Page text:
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Animators Turn to Motion Capture Tech For Better Results

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Standard motion capture technology.

The gaming and film industries can both take advantage of improvements to motion-capture technology developed at the University of Bradford.


Researchers at the University of Bradford are presenting their work in motion-capture technology at the upcoming British Science Festival.

The research involves placing cameras with infrared [light-emitting diodes] around an area containing an object, person, or animal wearing reflective markers. When the light hits the reflective markers, the marker's position is reflected back and recorded. The researchers attached markers to a horse and captured a range of motions. They say this "biomechanical understanding" can be embedded into animation software, reducing the time it takes to build an animation while furnishing realistic results.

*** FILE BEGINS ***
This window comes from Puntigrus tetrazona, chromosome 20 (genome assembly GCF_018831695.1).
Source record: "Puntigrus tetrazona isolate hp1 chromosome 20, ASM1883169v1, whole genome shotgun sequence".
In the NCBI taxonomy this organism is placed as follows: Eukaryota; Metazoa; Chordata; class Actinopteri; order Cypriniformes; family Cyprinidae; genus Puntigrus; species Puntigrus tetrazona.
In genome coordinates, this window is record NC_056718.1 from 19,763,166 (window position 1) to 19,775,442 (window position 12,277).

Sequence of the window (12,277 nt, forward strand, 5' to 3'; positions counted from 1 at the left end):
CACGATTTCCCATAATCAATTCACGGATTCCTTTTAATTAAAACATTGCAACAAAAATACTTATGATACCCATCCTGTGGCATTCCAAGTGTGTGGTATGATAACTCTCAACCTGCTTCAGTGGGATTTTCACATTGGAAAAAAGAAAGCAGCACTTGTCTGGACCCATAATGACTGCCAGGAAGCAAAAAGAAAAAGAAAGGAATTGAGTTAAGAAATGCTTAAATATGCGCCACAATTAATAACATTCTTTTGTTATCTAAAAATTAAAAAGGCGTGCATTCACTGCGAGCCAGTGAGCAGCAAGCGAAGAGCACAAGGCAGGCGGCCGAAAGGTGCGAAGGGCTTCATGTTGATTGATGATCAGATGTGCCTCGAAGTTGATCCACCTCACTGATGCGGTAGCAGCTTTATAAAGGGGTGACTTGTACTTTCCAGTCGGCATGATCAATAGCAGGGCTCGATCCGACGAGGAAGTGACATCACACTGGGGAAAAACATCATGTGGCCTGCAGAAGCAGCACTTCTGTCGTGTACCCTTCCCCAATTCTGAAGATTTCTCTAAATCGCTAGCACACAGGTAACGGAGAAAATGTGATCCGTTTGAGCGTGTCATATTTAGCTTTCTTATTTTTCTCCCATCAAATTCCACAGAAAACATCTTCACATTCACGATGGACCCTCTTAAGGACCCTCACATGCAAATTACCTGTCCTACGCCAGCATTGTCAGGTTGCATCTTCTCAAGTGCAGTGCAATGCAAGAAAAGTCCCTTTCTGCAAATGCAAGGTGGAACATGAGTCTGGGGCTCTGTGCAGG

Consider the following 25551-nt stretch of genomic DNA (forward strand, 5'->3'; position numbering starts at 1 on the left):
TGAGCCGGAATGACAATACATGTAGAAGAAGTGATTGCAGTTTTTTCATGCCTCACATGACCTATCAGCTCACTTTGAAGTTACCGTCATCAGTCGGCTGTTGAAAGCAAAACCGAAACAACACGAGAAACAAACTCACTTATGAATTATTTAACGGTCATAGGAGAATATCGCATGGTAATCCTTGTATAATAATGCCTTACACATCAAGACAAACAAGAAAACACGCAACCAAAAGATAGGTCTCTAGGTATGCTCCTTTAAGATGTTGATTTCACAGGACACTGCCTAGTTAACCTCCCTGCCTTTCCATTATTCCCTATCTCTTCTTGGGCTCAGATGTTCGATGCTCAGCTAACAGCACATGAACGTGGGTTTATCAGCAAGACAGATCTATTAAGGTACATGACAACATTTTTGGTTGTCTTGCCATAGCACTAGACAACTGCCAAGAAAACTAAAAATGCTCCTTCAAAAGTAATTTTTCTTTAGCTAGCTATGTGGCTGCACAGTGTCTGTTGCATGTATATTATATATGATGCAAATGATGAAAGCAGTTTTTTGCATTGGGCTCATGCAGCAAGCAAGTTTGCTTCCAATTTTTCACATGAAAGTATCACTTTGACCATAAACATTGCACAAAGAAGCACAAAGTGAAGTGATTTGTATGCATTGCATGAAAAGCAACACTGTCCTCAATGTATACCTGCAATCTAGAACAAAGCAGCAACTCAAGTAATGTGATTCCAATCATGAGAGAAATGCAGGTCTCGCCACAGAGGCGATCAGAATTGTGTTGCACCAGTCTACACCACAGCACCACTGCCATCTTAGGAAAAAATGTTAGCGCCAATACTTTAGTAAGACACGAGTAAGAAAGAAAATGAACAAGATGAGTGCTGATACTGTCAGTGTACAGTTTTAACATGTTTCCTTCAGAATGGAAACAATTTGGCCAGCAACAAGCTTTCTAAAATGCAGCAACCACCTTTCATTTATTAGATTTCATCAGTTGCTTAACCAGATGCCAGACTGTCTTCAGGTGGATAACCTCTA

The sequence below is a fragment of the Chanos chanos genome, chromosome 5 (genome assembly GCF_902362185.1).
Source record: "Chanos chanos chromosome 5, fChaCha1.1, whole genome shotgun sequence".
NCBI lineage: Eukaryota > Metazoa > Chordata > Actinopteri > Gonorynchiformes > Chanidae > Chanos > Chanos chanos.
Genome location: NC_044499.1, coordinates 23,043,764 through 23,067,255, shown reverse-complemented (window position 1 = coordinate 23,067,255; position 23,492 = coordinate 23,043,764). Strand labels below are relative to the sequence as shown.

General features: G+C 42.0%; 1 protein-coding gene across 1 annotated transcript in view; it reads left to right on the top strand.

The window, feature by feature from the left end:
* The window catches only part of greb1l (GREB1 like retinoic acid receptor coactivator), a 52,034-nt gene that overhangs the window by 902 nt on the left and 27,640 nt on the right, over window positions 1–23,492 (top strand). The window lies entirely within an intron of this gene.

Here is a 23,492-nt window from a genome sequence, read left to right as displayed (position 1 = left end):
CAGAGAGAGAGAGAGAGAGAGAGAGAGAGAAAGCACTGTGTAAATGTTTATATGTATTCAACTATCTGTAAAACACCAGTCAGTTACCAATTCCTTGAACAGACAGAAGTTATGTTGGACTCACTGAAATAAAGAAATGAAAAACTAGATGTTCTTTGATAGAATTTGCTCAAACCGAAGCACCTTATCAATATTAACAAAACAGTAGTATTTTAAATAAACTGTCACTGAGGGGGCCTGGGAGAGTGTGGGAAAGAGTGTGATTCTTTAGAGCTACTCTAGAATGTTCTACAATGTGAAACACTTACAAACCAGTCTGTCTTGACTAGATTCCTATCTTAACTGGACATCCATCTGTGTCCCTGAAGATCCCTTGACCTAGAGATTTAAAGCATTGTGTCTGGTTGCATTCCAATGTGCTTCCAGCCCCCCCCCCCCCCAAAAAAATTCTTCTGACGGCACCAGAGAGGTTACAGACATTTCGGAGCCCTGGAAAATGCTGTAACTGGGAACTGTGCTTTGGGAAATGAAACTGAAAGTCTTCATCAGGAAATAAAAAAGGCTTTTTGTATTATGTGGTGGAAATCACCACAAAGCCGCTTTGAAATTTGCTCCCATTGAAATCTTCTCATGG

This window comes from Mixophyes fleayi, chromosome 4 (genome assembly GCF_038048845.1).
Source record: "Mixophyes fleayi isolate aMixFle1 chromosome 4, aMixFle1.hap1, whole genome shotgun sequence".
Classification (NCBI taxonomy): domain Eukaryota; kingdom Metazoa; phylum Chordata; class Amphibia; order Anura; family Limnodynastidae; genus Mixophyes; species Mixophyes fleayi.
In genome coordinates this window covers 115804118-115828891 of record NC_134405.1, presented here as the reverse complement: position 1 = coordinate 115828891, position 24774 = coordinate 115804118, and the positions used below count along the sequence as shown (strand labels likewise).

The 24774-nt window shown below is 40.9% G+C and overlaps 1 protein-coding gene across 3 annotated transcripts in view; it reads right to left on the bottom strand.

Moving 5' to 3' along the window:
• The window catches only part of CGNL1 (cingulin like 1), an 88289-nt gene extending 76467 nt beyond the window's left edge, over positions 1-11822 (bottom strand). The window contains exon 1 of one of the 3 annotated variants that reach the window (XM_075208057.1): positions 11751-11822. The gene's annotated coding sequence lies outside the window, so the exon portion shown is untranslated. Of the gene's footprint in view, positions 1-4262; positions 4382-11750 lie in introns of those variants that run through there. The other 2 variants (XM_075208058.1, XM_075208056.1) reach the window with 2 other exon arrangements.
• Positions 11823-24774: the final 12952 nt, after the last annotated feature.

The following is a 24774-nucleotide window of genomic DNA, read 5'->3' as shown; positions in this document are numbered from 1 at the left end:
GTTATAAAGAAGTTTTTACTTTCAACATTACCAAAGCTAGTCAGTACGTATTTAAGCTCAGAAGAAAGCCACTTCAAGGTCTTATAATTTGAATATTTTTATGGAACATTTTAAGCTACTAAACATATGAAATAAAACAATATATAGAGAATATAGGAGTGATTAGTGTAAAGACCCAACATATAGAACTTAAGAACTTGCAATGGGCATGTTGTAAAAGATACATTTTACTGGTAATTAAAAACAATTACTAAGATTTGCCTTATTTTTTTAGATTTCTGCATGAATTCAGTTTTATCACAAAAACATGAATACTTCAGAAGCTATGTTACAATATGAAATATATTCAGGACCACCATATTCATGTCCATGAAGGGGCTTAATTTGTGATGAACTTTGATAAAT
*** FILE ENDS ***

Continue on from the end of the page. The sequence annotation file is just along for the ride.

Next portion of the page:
The researchers note the technology also could be used to enhance movies. Bradford's Karl Abson is working with British, American, and Russian film studios, and the gaming company Electronic Arts.

The university's School of Media, Design & Technology has a motion-capture system setup comprising 16 Vicon T20 cameras. "The T20 is the fastest Vicon camera available and is capable of capturing a staggering 500 frames per second at full frame resolution (2 megapixels)," Abson says. "You can accurately capture high-speed movements such as sports or get critical frames for games and the system is capable of capturing both full body and detailed facial movement."

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